Scotland (continued)

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My favorite stop of the tour was Glen Coe. We were given 90 minutes to check out the visitor center, get lunch, and enjoy the magnificent scenery. It was at the visitor center that we met Scotty. Scotty was dressed in traditional Scottish Highland attire from the 1600's and 1700's which was much different than the modern kilts and formal Scottish attire. He gave us a demonstration of the weaponry and everyday tools a Highlander would have used during that time period. Traci asked Scotty to take a picture with her. Before I could get the camera out of the case, he had wrapped her in traditional Scottish garb and gave her basket. I looked up and they were both grinning and waiting for me to take the picture.

The Glen Coe Visitor Center also has a small museum. Traci and I didn't get a chance to go through it. Instead, we had Scottish cock-a-leekie soup and a roll in the cafeteria and then followed Tom up a path as he took us to a scenic overlook. It had been raining off and on and had tapered to a drizzle. Because of this, the grass was slippery and the path was muddy. These conditions had little effect on Tom who hopped over a fence and scrambled up the path effortlessly. He would occasionally look back at Traci and me as if to say, "Keep up!" The view at the top was great but we didn't spend much time there because it was time to get back to the bus and head to our next destination - Loch Ness.

Scotty explains tools and weapons


Traci diggin' the Scottish fashion


I think Traci has a thing for men in kilts.


down the slippery path


Loch Ness is a deep, 23-mile long fresh water lake that was made famous by reported sightings of a dinosaur-like creature known as the Loch Ness Monster or "Nessie". The first reported sighting of a creature in these waters was by some 6th century monks. Since then, many people have claimed to have seen a monster. There have been many scientific studies attempting to prove or disprove its existence.

We made a stop at Urquhart Castle which sits on the banks of Loch Ness and is supposedly a good place for spotting Nessie. There is a visitor center dedicated to the castle. We viewed an excellent 8-minute film on the history of the castle and how it was eventually blown up in the 17th century to keep it from being plundered by the invading Jacobites. The film was outstanding. At the conclusion of the film, the screen went up and the window curtains opened to reveal an incredible view of the castle ruins and Loch Ness. It was the first time I've ever viewed an educational film in a museum that caused the audience to applaud. We were given some time to climb the narrow circular stairs of the castle and take in more views of Loch Ness.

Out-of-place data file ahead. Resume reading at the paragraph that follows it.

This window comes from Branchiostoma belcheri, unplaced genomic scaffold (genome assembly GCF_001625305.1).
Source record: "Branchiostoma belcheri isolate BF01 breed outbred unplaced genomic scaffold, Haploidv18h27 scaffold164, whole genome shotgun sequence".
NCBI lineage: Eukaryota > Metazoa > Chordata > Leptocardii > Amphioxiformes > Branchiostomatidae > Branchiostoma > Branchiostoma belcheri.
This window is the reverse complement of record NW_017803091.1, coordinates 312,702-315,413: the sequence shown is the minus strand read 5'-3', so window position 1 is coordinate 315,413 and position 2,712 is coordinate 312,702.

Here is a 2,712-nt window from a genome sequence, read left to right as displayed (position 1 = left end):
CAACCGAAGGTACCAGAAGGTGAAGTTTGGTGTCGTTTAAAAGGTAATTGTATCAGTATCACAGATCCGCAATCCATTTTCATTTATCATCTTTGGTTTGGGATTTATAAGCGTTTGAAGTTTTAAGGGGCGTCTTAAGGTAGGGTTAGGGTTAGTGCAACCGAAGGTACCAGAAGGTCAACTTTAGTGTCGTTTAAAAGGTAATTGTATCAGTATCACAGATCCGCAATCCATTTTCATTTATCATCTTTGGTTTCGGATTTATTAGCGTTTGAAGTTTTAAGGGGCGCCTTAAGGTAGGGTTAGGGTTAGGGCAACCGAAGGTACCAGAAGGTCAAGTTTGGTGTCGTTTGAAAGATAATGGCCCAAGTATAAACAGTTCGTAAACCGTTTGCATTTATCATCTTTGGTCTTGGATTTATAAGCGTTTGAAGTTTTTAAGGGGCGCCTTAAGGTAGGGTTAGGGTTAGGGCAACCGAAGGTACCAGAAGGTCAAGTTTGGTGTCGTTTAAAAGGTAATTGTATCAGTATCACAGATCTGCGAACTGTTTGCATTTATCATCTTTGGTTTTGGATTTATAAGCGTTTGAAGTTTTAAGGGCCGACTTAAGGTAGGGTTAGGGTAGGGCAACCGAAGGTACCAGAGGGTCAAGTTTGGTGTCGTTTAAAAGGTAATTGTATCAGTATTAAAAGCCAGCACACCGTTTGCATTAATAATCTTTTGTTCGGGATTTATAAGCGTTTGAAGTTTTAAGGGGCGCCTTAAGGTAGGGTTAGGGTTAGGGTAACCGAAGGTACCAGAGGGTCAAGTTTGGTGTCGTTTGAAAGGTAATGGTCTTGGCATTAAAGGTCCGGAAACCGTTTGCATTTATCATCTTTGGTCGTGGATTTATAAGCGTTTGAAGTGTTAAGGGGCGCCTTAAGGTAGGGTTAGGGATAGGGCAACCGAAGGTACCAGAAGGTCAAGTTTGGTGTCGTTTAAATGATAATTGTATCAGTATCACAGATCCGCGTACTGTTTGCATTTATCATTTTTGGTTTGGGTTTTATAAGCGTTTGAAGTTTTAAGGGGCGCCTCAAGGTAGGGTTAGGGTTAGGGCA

Urquhart Castle on the banks of Loch Ness

Traci in front of the castle ruins

storming the castle

View of Loch Ness from the castle

From Urquart Castle, we continued north to the city of Inverness. Inverness is a modern city in the middle of nowhere. Our only stop here was at the bus terminal to pick up two people who were doing the two-day version of the tour. The rest of the three-hour ride back to Edinburgh was uneventful. We caught up on some Z's while Tom continued to narrate - even in the dark. The tour made a quick stop at a cafeteria-style restaurant for dinner on the way back.

I enjoyed the Loch Ness and Highland Tour. I was able to learn a good amount of Scottish history as well as observe some great scenery. The only drawback with this tour is that because it covers so many miles, the stops are brief and we always felt rushed whenever we stepped off the bus. Other than that, this tour is a great introduction to the Scottish Midland Valley and Highlands.

Magnet Purchased on this Trip: (click to enlarge)

Entire fridge magnet collection...

Back To England

By Sunday, our Scottish adventure had come to an end. It was time for us to fly back to London, England and begin the second leg of our trip. We checked out of the Braid Hills Hotel and said goodbye to Nino and the rest of the wonderful staff before boarding the taxi to the airport. We had the most charismatic taxi driver. During the 20 minute ride, this elderly Scotsman talked about everything from his grandchildren to his dislike of London. He had an amusing habit of giving two quick hand claps whenever we said something he agreed with or whenever he said something that brought back a fond memory. He helped us get our bags into the airport and then gave us a warm send off as if we were old friends. I thought this was a fitting end to a marvelous weekend in Scotland. continue to England...


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